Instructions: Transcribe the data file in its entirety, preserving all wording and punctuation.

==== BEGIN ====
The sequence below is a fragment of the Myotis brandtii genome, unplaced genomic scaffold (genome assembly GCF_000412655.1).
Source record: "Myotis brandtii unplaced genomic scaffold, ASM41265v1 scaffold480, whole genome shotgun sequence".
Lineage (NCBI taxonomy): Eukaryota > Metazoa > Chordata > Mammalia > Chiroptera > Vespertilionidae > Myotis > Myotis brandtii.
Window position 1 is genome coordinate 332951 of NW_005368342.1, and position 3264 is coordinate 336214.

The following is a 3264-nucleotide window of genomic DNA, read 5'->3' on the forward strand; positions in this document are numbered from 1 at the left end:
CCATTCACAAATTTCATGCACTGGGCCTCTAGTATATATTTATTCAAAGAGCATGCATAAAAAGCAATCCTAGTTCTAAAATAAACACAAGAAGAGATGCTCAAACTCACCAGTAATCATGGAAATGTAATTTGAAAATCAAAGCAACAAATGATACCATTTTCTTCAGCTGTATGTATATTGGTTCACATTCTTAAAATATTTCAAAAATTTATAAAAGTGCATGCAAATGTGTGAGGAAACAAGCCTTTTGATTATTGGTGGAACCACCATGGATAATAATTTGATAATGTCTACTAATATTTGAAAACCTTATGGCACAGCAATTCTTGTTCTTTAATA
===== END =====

The sequence below is a fragment of the Myotis brandtii genome, unplaced genomic scaffold (genome assembly GCF_000412655.1).
Source record: "Myotis brandtii unplaced genomic scaffold, ASM41265v1 scaffold480, whole genome shotgun sequence".
Lineage (NCBI taxonomy): Eukaryota > Metazoa > Chordata > Mammalia > Chiroptera > Vespertilionidae > Myotis > Myotis brandtii.
Window position 1 is genome coordinate 332951 of NW_005368342.1, and position 3264 is coordinate 336214.

The following is a 3264-nucleotide window of genomic DNA, read 5'->3' on the forward strand; positions in this document are numbered from 1 at the left end:
CCATTCACAAATTTCATGCACTGGGCCTCTAGTATATATTTATTCAAAGAGCATGCATAAAAAGCAATCCTAGTTCTAAAATAAACACAAGAAGAGATGCTCAAACTCACCAGTAATCATGGAAATGTAATTTGAAAATCAAAGCAACAAATGATACCATTTTCTTCAGCTGTATGTATATTGGTTCACATTCTTAAAATATTTCAAAAATTTATAAAAGTGCATGCAAATGTGTGAGGAAACAAGCCTTTTGATTATTGGTGGAACCACCATGGATAATAATTTGATAATGTCTACTAATATTTGAAAACCTTATGGCACAGCAATTCTTGTTCTTTAATA